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The mental health of an eight year old could predict her likelihood for psychiatric treatment as an adult. A new survey on the mental health of a large group of eight year olds revealed those likely to require psychiatric treatment in their teens and early adulthood.
This begs the question, “Should mental health checkups for children be added to well-baby care and in-school screenings?”
David Gyllenberg, MD at the University of Helsinki, and lead author of the study explains:
“The early detection of children who are showing psychiatric symptoms or are at the risk of a mental disorder is crucial, but introducing 'mental health checkups' as part of health care in schools is not altogether simple.”
In his study, 6,000 Finnish children were tracked from 1989 with follow-ups occurring at age 12 and 25. The use of psychotropic drugs and the need for psychiatric hospital treatment were associated with symptoms reported when the subjects were eight years old. Symptoms of depression were later linked to treatment of depression for both boys and girls. Non-intact family background was also linked with a range of psychiatric care in the teenage years and early adulthood for both sexes.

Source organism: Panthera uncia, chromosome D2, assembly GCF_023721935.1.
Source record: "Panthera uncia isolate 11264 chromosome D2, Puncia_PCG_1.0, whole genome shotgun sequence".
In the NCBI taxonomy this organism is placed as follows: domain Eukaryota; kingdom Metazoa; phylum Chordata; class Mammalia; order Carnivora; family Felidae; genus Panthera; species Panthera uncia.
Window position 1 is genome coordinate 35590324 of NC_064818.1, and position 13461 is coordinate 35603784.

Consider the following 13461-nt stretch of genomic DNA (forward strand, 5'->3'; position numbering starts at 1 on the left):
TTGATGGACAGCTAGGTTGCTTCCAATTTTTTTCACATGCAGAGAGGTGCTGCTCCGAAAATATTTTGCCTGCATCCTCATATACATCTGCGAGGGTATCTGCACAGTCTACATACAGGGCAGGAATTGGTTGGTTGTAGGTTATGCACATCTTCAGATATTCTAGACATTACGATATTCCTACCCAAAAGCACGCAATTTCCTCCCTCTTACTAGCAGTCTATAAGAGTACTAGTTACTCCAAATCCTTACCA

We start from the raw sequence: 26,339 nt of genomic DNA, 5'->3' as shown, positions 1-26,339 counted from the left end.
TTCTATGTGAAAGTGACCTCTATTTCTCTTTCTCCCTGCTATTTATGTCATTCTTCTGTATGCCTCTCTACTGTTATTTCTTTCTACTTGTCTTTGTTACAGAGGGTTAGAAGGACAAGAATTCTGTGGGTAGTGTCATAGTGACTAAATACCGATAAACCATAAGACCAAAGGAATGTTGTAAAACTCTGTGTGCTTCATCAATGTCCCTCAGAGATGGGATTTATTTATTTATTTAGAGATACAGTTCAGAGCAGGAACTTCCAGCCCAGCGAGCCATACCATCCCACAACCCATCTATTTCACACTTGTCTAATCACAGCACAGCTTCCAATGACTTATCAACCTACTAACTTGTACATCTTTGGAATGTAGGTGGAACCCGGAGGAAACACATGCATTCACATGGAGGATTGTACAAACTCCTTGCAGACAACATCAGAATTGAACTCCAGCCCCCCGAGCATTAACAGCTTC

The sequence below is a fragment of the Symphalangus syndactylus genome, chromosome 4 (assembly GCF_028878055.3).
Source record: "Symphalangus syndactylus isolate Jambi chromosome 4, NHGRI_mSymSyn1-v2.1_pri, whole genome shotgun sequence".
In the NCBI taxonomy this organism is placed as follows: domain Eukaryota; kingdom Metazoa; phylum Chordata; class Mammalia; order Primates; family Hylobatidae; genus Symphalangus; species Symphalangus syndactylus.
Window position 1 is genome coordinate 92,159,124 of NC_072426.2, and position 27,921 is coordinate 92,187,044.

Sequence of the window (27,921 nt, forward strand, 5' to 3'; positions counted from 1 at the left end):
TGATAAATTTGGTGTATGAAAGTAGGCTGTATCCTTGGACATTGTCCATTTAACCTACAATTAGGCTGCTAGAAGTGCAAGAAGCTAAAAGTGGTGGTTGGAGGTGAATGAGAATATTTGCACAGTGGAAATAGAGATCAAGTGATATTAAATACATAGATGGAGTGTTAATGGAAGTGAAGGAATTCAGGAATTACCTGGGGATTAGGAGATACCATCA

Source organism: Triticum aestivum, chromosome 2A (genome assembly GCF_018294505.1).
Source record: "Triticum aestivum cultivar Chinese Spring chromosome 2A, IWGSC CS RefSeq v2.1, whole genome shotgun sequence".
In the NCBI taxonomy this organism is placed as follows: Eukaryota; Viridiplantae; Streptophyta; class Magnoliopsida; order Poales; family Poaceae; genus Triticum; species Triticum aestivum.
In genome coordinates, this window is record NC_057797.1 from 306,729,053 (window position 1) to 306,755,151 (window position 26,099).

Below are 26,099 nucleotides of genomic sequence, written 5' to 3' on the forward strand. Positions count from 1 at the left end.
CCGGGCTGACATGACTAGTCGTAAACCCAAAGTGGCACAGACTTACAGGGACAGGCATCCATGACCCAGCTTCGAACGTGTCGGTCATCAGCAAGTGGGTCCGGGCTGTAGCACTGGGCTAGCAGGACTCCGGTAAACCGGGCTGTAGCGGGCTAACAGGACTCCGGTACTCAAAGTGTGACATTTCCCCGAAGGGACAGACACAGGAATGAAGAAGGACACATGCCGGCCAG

Predictive values were different for boys and girls. For girls, symptoms of depression and anxiety seem to predict the need for later treatment. For boys, behavioral problems like acting out and aggressive behavior indicative the need for future intervention.
“Boys showed symptoms directed towards their environment while girls showed more introverted symptoms,” pointed out Gyllenberg. He recommended that if future research supports the findings, gender specific screenings could be useful for healthcare providers and schools.
Source: ScienceDaily, University of Helsinki
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